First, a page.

IPOs. Elizabeth Warren (D-Mass) focused her time exclusively on the decrease in initial public offerings. Criticizing Clayton for comparing the number of IPOs today with the number at the height of the dot-com boom, she said that since that bubble popped, the slight decline in public companies can be attributed to M&A transactions. Warren does not see the decline in IPOs as a problem for investors; the data show that people are investing more dollars in IPOs even though the number of offerings is down. Clayton responded that IPOs used to happen earlier in the company’s growth curve, giving public investors the benefit of more growth. The senator said the data belie this interpretation: fewer, bigger IPOs are better for investors, because companies tend to have stronger revenue and performance at the time they go public.
Warren has spoken out against the SEC’s disclosure effectiveness review, but at this hearing she did not expressly challenge the link between disclosure requirements and a decline in IPOs. Later, Tom Cotton (R-Ark) used props to make this connection. Having printed out a copy of Wal-Mart’s 26-page 1970 IPO registration statement, Cotton set down Snap Inc.’s 2016, 247-page tome next to it. "This explains one reason for fewer IPOs," he said. "You can’t attribute it just to the dot-com boom." Clayton said that in addition to the review of Regulation S-K, the agency has taken several steps to encourage IPO filings. One was extending the JOBS Act’s confidential filing provisions to companies of all sizes, and extending the time window to allow for secondary liquidity. The SEC has also reduced the need to file financial statements that will not be part of the public disclosure package. Responding to a later question from Richard Shelby (R-Ala), Clayton said he sees IPOs as the water filling the bathtub and he just wants a bigger bathtub because retail investors have few opportunities outside the public markets.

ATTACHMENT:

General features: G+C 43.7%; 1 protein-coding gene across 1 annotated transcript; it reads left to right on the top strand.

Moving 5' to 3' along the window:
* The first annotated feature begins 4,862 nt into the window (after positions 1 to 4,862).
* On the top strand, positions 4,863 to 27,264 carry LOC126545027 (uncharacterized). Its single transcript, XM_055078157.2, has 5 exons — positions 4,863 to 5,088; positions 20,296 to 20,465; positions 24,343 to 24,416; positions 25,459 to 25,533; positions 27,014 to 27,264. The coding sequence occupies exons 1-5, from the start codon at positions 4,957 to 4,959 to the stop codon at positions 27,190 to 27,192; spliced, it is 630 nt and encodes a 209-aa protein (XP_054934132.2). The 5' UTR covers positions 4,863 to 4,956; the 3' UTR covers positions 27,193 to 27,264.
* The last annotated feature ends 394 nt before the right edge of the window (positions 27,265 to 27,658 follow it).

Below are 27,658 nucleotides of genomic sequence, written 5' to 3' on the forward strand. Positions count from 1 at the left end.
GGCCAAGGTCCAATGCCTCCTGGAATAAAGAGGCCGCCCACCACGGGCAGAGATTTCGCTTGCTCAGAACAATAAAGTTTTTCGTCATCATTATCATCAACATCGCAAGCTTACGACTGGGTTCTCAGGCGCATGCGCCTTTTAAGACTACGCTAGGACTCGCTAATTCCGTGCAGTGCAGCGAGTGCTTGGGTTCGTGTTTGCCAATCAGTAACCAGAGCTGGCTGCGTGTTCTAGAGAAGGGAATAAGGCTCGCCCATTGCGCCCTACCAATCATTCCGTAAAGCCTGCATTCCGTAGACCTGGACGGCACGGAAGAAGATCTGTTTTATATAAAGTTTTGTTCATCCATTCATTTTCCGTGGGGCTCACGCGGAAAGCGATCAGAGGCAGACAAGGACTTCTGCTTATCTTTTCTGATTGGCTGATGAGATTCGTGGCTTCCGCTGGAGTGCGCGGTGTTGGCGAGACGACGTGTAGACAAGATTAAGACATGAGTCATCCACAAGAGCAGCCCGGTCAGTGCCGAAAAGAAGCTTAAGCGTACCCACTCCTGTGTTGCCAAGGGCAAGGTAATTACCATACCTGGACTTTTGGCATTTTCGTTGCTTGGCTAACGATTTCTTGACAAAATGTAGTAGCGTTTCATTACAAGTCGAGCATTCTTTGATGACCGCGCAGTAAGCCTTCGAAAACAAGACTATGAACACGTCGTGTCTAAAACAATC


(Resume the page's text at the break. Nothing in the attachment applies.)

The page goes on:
Operations and budget. Finally, the chairman discussed several aspects of the SEC’s internal operations. In response to Jack Reed (D-RI), who asked whether the SEC is making use of the $50 million cybersecurity reserve fund he included in Dodd-Frank, Clayton said that the agency wants and needs those funds, but that it is not enough. The SEC went with a flat budget for 2018, but its authorization request for fiscal year 2019 is $1.7 billion, about $100 million more than years 2016 through 2018.